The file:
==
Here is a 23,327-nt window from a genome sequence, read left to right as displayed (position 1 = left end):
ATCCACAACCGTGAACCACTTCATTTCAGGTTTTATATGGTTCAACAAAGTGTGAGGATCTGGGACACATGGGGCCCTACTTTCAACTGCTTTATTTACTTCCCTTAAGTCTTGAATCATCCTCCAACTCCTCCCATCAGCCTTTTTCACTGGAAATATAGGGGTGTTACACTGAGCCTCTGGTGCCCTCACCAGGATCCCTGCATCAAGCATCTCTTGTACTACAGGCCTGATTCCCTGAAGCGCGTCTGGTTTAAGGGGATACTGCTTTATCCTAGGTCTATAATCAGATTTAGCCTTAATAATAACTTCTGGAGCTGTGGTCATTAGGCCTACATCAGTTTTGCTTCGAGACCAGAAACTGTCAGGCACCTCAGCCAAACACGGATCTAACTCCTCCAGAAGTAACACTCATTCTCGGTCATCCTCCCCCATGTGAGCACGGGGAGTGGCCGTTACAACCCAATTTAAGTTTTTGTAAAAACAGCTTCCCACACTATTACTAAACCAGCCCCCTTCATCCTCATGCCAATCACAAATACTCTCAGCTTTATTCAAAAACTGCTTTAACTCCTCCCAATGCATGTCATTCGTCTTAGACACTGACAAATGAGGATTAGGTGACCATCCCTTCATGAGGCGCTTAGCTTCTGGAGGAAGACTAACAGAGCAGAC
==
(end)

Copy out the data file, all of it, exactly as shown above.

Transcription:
Here is a 23,327-nt window from a genome sequence, read left to right as displayed (position 1 = left end):
ATCCACAACCGTGAACCACTTCATTTCAGGTTTTATATGGTTCAACAAAGTGTGAGGATCTGGGACACATGGGGCCCTACTTTCAACTGCTTTATTTACTTCCCTTAAGTCTTGAATCATCCTCCAACTCCTCCCATCAGCCTTTTTCACTGGAAATATAGGGGTGTTACACTGAGCCTCTGGTGCCCTCACCAGGATCCCTGCATCAAGCATCTCTTGTACTACAGGCCTGATTCCCTGAAGCGCGTCTGGTTTAAGGGGATACTGCTTTATCCTAGGTCTATAATCAGATTTAGCCTTAATAATAACTTCTGGAGCTGTGGTCATTAGGCCTACATCAGTTTTGCTTCGAGACCAGAAACTGTCAGGCACCTCAGCCAAACACGGATCTAACTCCTCCAGAAGTAACACTCATTCTCGGTCATCCTCCCCCATGTGAGCACGGGGAGTGGCCGTTACAACCCAATTTAAGTTTTTGTAAAAACAGCTTCCCACACTATTACTAAACCAGCCCCCTTCATCCTCATGCCAATCACAAATACTCTCAGCTTTATTCAAAAACTGCTTTAACTCCTCCCAATGCATGTCATTCGTCTTAGACACTGACAAATGAGGATTAGGTGACCATCCCTTCATGAGGCGCTTAGCTTCTGGAGGAAGACTAACAGAGCAGAC